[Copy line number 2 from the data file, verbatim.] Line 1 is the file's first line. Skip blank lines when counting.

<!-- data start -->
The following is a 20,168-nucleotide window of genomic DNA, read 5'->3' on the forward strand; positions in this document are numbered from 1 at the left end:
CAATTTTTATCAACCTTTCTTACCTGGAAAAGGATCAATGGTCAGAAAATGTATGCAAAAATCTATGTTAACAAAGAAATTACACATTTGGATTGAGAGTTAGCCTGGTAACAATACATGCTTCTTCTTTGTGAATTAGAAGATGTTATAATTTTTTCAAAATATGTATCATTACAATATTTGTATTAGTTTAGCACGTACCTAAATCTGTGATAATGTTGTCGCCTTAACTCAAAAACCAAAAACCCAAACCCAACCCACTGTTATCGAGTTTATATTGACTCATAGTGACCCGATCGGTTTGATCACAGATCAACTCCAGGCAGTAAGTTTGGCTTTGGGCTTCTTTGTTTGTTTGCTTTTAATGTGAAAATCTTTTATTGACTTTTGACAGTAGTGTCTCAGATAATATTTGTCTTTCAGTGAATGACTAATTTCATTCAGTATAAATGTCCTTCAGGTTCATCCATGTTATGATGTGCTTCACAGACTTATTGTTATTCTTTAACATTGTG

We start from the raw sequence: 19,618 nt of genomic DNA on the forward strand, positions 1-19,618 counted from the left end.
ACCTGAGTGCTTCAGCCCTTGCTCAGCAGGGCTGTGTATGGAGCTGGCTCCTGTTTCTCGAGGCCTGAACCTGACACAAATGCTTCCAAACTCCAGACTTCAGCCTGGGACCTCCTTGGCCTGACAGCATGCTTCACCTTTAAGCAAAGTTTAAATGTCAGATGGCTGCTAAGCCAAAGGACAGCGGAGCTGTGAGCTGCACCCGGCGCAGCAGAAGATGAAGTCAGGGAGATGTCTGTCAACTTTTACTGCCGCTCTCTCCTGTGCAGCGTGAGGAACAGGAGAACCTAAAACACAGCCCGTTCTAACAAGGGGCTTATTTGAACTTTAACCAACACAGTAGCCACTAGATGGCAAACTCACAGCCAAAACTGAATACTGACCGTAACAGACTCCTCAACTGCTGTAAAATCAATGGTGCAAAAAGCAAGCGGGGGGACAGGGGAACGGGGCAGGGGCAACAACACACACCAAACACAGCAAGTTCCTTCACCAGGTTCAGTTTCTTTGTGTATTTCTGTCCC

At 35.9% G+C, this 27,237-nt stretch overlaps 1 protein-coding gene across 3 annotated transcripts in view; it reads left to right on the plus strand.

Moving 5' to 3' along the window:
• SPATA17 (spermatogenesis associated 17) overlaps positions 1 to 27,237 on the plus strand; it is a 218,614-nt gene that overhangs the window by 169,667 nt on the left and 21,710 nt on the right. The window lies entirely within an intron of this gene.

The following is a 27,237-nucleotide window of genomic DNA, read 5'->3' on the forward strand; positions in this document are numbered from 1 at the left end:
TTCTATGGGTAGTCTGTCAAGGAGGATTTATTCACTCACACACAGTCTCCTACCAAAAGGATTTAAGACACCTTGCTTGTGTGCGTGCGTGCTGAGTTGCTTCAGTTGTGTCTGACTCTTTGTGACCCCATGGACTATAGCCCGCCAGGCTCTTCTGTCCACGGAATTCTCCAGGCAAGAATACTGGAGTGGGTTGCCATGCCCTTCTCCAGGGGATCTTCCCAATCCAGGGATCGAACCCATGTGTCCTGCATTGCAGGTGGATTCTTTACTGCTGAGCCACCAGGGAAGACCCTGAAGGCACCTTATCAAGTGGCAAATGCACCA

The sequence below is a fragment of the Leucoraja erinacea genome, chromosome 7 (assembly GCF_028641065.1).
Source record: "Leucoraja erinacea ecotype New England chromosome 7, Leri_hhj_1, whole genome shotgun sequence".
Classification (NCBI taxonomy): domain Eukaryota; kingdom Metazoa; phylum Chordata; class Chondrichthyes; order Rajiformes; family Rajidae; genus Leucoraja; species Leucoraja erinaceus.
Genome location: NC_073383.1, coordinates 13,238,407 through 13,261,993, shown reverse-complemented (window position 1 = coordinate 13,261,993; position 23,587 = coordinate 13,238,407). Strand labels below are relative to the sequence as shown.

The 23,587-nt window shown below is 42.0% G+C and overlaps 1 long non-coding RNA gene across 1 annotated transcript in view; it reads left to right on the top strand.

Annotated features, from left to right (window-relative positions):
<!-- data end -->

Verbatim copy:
CAATTTTTATCAACCTTTCTTACCTGGAAAAGGATCAATGGTCAGAAAATGTATGCAAAAATCTATGTTAACAAAGAAATTACACATTTGGATTGAGAGTTAGCCTGGTAACAATACATGCTTCTTCTTTGTGAATTAGAAGATGTTATAATTTTTTCAAAATATGTATCATTACAATATTTGTATTAGTTTAGCACGTACCTAAATCTGTGATAATGTTGTCGCCTTAACTCAAAAACCAAAAACCCAAACCCAACCCACTGTTATCGAGTTTATATTGACTCATAGTGACCCGATCGGTTTGATCACAGATCAACTCCAGGCAGTAAGTTTGGCTTTGGGCTTCTTTGTTTGTTTGCTTTTAATGTGAAAATCTTTTATTGACTTTTGACAGTAGTGTCTCAGATAATATTTGTCTTTCAGTGAATGACTAATTTCATTCAGTATAAATGTCCTTCAGGTTCATCCATGTTATGATGTGCTTCACAGACTTATTGTTATTCTTTAACATTGTG